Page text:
In the years leading up to the uprising that ousted authoritarian Egyptian President Hosni Mubarak from power, it was commonplace to hear outside observers and Egyptians alike blame the so-called apathy of Egyptians for the absence of revolt. Widely held views that Egyptians preferred to spend their time sipping tea at coffee shops, or watching television serials, or depending on the state for everything were immediately quashed in January and February 2011, when millions of Egyptians rose up in an effort to take down the regime that had oppressed them for decades.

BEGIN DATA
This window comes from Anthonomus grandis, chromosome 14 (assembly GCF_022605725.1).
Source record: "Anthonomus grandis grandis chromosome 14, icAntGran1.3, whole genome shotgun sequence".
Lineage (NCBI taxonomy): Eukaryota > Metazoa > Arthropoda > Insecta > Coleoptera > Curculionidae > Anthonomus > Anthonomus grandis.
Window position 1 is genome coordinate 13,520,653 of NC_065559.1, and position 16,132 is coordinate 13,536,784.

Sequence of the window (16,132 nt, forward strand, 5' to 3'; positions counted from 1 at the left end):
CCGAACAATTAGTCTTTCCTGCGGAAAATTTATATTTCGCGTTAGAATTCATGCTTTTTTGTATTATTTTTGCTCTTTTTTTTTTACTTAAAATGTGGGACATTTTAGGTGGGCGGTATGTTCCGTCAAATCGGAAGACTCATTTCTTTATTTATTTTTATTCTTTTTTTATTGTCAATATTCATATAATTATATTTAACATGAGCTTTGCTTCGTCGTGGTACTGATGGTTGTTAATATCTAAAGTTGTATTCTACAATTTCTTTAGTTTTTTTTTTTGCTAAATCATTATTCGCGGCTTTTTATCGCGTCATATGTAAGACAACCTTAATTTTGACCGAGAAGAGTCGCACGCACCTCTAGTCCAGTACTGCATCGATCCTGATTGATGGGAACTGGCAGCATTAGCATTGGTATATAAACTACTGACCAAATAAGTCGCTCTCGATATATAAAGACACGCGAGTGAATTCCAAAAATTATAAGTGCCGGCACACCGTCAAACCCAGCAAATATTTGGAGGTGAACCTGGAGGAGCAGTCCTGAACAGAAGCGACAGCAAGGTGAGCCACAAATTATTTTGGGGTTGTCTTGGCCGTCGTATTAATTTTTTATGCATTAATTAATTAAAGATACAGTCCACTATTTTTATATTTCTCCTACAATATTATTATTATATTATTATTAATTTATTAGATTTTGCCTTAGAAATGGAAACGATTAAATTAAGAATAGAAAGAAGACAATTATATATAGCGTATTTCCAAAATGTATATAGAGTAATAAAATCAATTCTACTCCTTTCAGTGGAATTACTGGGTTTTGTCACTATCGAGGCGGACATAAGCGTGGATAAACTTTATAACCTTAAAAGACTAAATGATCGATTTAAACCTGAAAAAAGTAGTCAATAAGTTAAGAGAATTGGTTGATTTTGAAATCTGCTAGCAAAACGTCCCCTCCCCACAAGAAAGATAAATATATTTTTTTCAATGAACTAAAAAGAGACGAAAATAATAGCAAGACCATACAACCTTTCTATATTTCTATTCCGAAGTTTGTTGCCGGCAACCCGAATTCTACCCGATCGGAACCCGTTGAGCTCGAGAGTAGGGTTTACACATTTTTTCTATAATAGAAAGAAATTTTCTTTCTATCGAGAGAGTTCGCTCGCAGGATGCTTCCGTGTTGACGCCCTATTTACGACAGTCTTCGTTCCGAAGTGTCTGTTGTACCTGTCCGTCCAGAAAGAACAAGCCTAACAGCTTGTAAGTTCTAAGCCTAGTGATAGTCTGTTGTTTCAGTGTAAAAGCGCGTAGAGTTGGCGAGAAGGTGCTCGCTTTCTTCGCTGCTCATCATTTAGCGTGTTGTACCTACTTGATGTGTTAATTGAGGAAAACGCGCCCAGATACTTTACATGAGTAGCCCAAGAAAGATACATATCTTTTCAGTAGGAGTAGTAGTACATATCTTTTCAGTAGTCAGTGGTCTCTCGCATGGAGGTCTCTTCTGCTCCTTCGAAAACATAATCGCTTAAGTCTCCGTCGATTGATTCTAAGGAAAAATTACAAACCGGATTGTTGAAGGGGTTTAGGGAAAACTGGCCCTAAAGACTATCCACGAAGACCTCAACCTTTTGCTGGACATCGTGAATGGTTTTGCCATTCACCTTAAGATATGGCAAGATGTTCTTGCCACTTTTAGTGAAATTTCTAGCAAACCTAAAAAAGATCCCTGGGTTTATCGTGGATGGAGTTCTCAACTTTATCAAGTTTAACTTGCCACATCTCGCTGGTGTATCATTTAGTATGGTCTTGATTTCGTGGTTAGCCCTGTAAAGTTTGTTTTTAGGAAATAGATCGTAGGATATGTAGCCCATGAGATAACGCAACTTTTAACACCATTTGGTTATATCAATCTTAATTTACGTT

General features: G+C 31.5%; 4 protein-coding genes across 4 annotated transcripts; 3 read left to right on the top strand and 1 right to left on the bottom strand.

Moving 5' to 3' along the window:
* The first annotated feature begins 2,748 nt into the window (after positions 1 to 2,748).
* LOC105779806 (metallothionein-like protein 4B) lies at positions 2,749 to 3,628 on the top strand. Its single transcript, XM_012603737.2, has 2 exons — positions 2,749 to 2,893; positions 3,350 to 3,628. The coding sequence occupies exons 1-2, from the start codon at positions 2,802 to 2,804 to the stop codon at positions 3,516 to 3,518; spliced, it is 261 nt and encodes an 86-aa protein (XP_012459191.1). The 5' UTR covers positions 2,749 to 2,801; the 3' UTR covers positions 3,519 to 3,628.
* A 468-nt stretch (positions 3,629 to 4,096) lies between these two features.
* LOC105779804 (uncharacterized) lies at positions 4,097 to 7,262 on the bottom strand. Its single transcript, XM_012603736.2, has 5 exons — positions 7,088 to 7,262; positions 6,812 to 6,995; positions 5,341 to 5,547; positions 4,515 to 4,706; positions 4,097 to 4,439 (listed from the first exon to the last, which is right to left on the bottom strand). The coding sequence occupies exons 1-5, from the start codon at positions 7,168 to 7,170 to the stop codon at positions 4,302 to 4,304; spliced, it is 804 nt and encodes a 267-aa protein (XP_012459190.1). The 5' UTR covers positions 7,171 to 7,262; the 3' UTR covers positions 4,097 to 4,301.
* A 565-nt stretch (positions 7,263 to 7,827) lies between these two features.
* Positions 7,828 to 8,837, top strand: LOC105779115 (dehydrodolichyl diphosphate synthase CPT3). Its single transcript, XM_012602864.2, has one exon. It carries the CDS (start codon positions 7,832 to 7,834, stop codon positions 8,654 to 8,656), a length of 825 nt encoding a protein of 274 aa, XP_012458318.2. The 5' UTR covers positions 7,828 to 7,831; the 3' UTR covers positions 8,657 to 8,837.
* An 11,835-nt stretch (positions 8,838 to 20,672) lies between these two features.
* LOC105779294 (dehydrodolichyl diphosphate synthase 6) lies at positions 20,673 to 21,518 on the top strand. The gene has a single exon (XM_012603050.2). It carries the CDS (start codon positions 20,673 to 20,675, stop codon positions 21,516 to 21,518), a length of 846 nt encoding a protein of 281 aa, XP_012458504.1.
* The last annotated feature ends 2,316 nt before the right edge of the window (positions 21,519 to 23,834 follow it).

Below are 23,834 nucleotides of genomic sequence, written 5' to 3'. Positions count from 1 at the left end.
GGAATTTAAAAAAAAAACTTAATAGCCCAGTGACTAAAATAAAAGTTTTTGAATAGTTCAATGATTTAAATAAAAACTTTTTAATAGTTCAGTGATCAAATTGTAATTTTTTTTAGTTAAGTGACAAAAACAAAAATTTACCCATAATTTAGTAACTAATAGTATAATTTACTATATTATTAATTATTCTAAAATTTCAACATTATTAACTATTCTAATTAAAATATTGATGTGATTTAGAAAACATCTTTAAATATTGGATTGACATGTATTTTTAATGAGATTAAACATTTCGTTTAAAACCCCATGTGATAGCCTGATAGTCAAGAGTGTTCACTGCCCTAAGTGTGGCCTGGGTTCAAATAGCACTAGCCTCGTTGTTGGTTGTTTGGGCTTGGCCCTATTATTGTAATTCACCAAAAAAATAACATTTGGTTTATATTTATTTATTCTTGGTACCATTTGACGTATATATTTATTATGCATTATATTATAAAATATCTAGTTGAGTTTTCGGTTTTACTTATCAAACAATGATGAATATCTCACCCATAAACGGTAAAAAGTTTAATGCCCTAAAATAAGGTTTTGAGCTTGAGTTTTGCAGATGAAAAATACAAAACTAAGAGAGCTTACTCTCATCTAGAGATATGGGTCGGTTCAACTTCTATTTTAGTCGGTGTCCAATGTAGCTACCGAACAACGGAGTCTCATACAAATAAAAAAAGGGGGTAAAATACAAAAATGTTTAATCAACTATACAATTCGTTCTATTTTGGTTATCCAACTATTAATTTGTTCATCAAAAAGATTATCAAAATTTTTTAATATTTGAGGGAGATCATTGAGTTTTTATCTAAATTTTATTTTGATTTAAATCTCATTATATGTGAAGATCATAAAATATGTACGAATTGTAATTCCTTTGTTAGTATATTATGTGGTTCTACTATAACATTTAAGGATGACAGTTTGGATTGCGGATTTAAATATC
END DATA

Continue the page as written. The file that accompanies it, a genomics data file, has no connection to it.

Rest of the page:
Jessica Winegar is an associate professor of anthropology at Northwestern. Her areas of expertise include: material and visual culture, nationalism, religion, social class, youth, and gender. She is the author of numerous articles on arts and culture in the Middle East, with a number of recent writings on Egypt’s uprising. She is also the author of the book Creative Reckonings: The Politics of Art and Culture in Contemporary Egypt (Stanford University Press, 2006). This book won the Albert Hourani Book Award for Best book in Middle East studies and the Arnold Rubin Outstanding Publication Award from the African Studies Association. She is also a co-author, with Lara Deeb, of a forthcoming book entitled Anthropology’s Politics: Discipline and Region through the Lens of the Middle East (Stanford University Press). She served as interim director of the Northwestern MENA Program in 2012 – 13. She received her PhD from New York University.